Puerto Willians (and all Chilean ports) are currently closed with very few exceptions. 72 hour humanitarian stops are still allowed for food and fuel but here in Puerto Williams even those requests are sometimes being turned down because Ushuaia is open 20 nm to the west. Officials in Puerto Williams would prefer the port to be open and want to help yachts but health controls have tied their hands. There are still Chilean residents waiting to return to Puerto Williams from Ushuaia who have been stuck since the beginning of the pandemic. Given the slow increase in Covid numbers throughout Chile, it is not expected that anything will change before winter arrives in a few months. Most foreign boats departing for Antarctica this year from Puerto Williams will not be allowed to return.
    For boats considering sailing into the Pacific, it is possible to receive permission for an “innocent passage” north through the channels after provisioning in Ushuaia. Given Chile’s long coastline and mixed reports of difficulties stopping even for fuel and provisions north Puerto Williams it would be difficult to recommend at this time.

    Gary and Karina
    SV Sea Rover II

  4. November 22, 2021 at 4:13 PM
    profile photo
    sue-richards says:

    SV Sea Wind, en-route to Antarctica, managed to stop in Chile and gain entry permission. Here is their feedback:

    We did know that Chile’s sea borders were closed (as was Brazil when we left from Gambia) but we were on a mission (to get to Antarctica) and we had to make at least a stopover in Chile. We were hoping for the best and it paid off.

    As far as we understand we are the first foreign boat that has been accepted since the pandemic. First it was no, then we claimed to have some issues with the the boat (always a good starting point) then they promised to try to workout a special limited permission for a short time and a day later we received a full entry acceptance for the normal three months with no limitations. Hallelujah!

    At first it did not look so promising. After a night passing through the Beagle channel in strong counter current and in the end gale force winds, we were called by Puerto Williams port control on the radio at 4 am announcing that the port was closed and we could not leave the boat. I replied that we were too tired to discuss the matter so could it please wait until later. We got a few hours sleep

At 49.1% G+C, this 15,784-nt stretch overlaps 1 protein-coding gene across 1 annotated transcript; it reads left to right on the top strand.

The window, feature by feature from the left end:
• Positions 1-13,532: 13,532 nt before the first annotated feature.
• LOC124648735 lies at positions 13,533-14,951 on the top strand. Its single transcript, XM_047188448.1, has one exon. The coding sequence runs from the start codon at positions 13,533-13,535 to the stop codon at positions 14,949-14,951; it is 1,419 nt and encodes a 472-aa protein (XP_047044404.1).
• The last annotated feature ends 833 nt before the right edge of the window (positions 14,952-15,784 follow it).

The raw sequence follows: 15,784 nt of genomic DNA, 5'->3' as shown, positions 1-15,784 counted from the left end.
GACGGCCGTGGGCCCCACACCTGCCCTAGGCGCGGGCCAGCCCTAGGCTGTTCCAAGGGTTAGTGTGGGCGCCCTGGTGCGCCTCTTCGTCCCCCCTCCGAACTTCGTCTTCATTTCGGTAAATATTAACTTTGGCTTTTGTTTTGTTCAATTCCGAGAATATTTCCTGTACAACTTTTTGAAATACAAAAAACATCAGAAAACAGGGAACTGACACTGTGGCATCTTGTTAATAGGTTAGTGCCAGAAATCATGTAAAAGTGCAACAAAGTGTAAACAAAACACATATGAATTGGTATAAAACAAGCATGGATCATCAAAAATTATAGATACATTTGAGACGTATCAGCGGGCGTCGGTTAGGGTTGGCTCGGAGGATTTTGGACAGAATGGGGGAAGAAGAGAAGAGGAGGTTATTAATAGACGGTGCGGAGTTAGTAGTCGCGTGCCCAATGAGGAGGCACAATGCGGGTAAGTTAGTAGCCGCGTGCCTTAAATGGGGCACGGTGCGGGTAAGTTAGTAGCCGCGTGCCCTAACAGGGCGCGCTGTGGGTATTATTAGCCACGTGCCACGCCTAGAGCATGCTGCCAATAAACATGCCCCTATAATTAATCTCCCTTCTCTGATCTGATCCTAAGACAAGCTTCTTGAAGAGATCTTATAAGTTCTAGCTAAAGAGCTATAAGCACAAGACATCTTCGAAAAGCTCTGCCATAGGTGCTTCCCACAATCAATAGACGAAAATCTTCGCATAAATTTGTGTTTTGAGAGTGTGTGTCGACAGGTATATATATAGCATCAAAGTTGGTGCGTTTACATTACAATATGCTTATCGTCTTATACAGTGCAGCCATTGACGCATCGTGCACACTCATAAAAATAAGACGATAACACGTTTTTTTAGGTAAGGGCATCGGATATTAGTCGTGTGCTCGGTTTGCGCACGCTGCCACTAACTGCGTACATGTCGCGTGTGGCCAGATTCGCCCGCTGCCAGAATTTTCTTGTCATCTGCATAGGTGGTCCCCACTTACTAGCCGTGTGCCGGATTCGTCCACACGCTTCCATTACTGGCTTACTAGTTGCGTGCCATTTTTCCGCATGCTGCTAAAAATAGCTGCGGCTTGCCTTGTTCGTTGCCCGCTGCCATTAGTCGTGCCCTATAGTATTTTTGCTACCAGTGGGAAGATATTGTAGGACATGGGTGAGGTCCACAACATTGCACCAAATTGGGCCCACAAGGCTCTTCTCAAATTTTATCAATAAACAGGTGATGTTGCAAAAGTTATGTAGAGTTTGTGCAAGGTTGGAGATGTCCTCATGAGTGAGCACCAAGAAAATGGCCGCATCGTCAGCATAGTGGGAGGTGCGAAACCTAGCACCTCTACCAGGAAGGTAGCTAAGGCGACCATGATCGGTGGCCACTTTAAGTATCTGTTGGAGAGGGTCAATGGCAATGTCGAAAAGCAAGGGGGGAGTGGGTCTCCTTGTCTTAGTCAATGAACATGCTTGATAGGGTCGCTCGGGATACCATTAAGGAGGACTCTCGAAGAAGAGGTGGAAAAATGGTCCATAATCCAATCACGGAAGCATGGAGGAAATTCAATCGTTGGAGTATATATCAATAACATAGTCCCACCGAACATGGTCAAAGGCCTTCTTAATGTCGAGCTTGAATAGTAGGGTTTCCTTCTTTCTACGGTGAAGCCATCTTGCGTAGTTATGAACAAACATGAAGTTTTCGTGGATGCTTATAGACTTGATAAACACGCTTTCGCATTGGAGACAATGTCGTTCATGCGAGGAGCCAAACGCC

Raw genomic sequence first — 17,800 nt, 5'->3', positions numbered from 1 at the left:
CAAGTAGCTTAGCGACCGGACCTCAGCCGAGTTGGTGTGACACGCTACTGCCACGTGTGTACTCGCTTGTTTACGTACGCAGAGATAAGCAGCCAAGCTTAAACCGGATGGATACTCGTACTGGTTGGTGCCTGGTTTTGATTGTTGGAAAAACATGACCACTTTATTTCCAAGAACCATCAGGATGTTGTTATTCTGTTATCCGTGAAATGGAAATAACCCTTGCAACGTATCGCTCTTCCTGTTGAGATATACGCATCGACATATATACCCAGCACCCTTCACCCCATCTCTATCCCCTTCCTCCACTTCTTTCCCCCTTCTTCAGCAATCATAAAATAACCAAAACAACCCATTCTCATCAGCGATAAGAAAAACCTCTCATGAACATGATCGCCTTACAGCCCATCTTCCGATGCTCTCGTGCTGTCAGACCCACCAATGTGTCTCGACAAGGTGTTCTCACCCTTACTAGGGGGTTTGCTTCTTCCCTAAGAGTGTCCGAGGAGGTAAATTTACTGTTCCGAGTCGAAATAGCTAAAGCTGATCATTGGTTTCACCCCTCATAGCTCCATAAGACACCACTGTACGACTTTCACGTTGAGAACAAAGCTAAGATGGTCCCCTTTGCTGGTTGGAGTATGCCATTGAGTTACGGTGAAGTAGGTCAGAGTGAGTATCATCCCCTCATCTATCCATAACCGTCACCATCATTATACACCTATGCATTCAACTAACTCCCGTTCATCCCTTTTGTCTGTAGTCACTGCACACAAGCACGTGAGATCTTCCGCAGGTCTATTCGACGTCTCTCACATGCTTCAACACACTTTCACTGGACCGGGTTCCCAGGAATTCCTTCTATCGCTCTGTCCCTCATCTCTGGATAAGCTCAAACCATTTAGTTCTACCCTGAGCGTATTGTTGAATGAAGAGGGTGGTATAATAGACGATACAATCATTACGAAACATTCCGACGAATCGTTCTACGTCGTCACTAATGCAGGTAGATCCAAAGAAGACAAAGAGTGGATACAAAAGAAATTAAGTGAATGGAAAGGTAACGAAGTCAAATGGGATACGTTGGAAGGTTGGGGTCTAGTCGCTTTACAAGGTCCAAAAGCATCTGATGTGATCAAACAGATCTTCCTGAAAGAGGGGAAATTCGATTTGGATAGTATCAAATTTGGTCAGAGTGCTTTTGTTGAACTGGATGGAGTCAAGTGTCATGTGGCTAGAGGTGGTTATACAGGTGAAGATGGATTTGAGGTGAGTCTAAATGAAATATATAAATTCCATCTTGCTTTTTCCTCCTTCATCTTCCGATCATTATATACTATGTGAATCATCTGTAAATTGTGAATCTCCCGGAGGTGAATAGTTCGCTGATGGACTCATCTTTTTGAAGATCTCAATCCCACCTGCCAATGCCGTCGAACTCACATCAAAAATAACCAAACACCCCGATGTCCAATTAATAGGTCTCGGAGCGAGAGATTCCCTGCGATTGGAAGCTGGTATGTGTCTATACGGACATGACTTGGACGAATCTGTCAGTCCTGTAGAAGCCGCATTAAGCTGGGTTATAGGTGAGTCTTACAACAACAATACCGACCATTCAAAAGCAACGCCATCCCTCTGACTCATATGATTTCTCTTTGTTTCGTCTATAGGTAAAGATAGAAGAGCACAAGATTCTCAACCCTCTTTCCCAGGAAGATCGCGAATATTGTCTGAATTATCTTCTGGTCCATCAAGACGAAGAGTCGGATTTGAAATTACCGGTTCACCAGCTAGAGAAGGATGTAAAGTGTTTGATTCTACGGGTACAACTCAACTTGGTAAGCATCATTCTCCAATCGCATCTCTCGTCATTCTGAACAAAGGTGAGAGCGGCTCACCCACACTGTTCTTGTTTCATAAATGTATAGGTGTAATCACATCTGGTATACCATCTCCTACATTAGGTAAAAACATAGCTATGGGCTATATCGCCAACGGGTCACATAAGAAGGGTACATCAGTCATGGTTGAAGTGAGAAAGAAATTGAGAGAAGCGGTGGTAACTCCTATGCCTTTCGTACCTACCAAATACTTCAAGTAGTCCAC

And then the port captain called and asked us to come ashore for the traditional formalities. Once again we were told that the port was closed [Puerto Williams is an isolated small community on an island], but maybe they could give us a limited special permission to stay a short time. They left with our passports, boat papers, Covid vaccine certificates and negative PCR tests from our last port in Brazil.

    We did not expect any response until after the weekend, but the next day they called us on the radio to come ashore for instructions. Hmm, is this good or bad we thought. Very good it turned out. We had received full acceptance with no restrictions for the first three months. It felt absolutely unbelievable.

    However, we don’t consider this to be the new rule and count ourselves very lucky. On the other hand we do believe being fully vaccinated with certificates and having a fresh PCR test from our last port definitiely helped In the process.

    We cannot express how grateful we are. During this process we have received so much help and support from our new friend Denis, introduced to us by Andreas Viltfjäll (another Swedish sailor who was here with s/v Nemo of Sweden many years ago). Denis met us on the dock the first day and has since been a source of endless help with food, diesel, telephone SIM cards etc. when we were not allowed to go ashore.

    In conclusion if you are prepared to be refused it’s worth a shot. The fact that we came in does not constitute a new rule yet. Our plan B was to turn around and sail to Port Stanley in the Falklands.

    The world is full of amazing people. That’s a fact that never stops to strike us wherever we go.
    Thank you Andreas, thank you Denis and thank you to the people of Chile.

    1. November 25, 2021 at 8:44 PM
      profile photo
      sue-richards says:

      A subsequent update from Sea Wind: